February 21 – March 13, 2013
Write one email message or note thanking someone in your support network each day
The first step of our “Experiment” may seem simple, but it’s so important in the effort of boosting the social and support systems that we surround ourselves with. From February 21 – March 13 we ask you to write a quick note or email each day to someone in your support circle that thanks them for something. Anything. It can be something that just happened. It can be something you forgot to say in the past. It can be something they did for you 30 minutes ago. It can be for the support they’ve provided over time. We are hopeful the outcome will be twofold: A) those who have been supportive will be recognized for their support and B) those doing the thanking will realize the breadth of their support circles. (it may take more than 21 days to get everyone thanked. And then there’s the re-thanking process. You get our drift : )
Too often in our fast-paced, get-three-things-done-in-the-next-five-minutes society. we tend to trample over some of the folks who have helped us along that journey of getting those three things done. Get one thing done – we expect more. Get it done in 5 minutes this time – next time, why not 4? It’s too much. It’s too fast. And people in the course if it all, are getting wiped out. Depleted. Exhausted.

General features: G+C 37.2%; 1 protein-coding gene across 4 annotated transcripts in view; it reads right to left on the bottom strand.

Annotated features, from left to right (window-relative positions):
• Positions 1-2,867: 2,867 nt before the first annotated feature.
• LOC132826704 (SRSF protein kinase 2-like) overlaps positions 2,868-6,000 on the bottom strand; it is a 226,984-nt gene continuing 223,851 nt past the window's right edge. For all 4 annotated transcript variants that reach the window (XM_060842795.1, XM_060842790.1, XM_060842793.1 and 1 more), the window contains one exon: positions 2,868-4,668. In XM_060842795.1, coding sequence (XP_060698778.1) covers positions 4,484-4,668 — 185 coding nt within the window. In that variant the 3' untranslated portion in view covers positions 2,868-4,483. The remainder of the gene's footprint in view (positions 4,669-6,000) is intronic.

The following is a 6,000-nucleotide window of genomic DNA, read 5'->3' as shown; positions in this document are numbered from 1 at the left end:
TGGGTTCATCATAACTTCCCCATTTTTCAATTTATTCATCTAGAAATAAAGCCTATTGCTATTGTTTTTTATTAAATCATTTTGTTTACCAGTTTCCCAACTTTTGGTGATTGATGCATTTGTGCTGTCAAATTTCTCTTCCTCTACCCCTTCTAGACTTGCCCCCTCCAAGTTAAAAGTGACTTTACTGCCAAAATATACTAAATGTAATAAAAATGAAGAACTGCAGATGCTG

Step by step, we hope to rebuild some of that energy in the Happy LIFE project. The first step, “habit” if you will, of the Happy LIFE is to take time to thank one person, in writing each day. It can be an email or it can be a note. But the important thing is writing it down. For one thing, if you write it down, you’ll necessarily spend more time thinking about it and that’s a positive outcome. But secondly, the person who receives the message needs to receive the message you’re intending. You don’t want them walking away saying, “what did she just say?” So, we ask you to write one thank-you a day. A different person each day. That’s the only way to recognize “who are the 21 most supportive people in my system?” Our hope is that you will not only recognize the enormous amount of support that surrounds you, we hope that in the process some diehard supporters will begin to feel more appreciated for their efforts.
What should a thank you or recognition email include?
(With thanks to http://humanresources.about.com)
A thank you email does not need to be elaborate but it is most effective when it:
- Specifically describes the behavior you’d like to recognize,
- Says thank you and that the person’s contribution is appreciated,
- Is written and given close in timing to the event you are praising, and
- Is customized and avoids sounding like a form letter.
Don’t ever underestimate the joy people experience when they receive a thank you or recognition message from someone who is important to them. Might that important someone be you?